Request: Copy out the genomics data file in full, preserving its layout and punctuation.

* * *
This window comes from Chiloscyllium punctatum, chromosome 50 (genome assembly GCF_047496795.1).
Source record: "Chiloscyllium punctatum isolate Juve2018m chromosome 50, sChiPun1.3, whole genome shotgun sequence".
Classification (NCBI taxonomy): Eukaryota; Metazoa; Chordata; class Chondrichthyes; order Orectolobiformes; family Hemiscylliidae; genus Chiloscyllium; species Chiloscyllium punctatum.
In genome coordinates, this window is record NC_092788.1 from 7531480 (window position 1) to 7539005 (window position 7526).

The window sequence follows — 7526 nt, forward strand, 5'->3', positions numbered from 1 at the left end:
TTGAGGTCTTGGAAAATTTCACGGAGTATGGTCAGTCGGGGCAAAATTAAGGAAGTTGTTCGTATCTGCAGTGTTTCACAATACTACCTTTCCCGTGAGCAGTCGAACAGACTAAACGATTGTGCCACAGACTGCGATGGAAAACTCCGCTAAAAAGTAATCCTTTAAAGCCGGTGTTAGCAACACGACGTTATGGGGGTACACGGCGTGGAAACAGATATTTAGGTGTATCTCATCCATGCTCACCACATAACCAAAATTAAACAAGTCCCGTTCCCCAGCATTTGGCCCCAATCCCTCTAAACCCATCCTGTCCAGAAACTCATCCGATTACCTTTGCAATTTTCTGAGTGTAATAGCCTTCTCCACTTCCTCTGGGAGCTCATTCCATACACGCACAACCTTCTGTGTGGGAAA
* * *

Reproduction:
This window comes from Chiloscyllium punctatum, chromosome 50 (genome assembly GCF_047496795.1).
Source record: "Chiloscyllium punctatum isolate Juve2018m chromosome 50, sChiPun1.3, whole genome shotgun sequence".
Classification (NCBI taxonomy): Eukaryota; Metazoa; Chordata; class Chondrichthyes; order Orectolobiformes; family Hemiscylliidae; genus Chiloscyllium; species Chiloscyllium punctatum.
In genome coordinates, this window is record NC_092788.1 from 7531480 (window position 1) to 7539005 (window position 7526).

The window sequence follows — 7526 nt, forward strand, 5'->3', positions numbered from 1 at the left end:
TTGAGGTCTTGGAAAATTTCACGGAGTATGGTCAGTCGGGGCAAAATTAAGGAAGTTGTTCGTATCTGCAGTGTTTCACAATACTACCTTTCCCGTGAGCAGTCGAACAGACTAAACGATTGTGCCACAGACTGCGATGGAAAACTCCGCTAAAAAGTAATCCTTTAAAGCCGGTGTTAGCAACACGACGTTATGGGGGTACACGGCGTGGAAACAGATATTTAGGTGTATCTCATCCATGCTCACCACATAACCAAAATTAAACAAGTCCCGTTCCCCAGCATTTGGCCCCAATCCCTCTAAACCCATCCTGTCCAGAAACTCATCCGATTACCTTTGCAATTTTCTGAGTGTAATAGCCTTCTCCACTTCCTCTGGGAGCTCATTCCATACACGCACAACCTTCTGTGTGGGAAA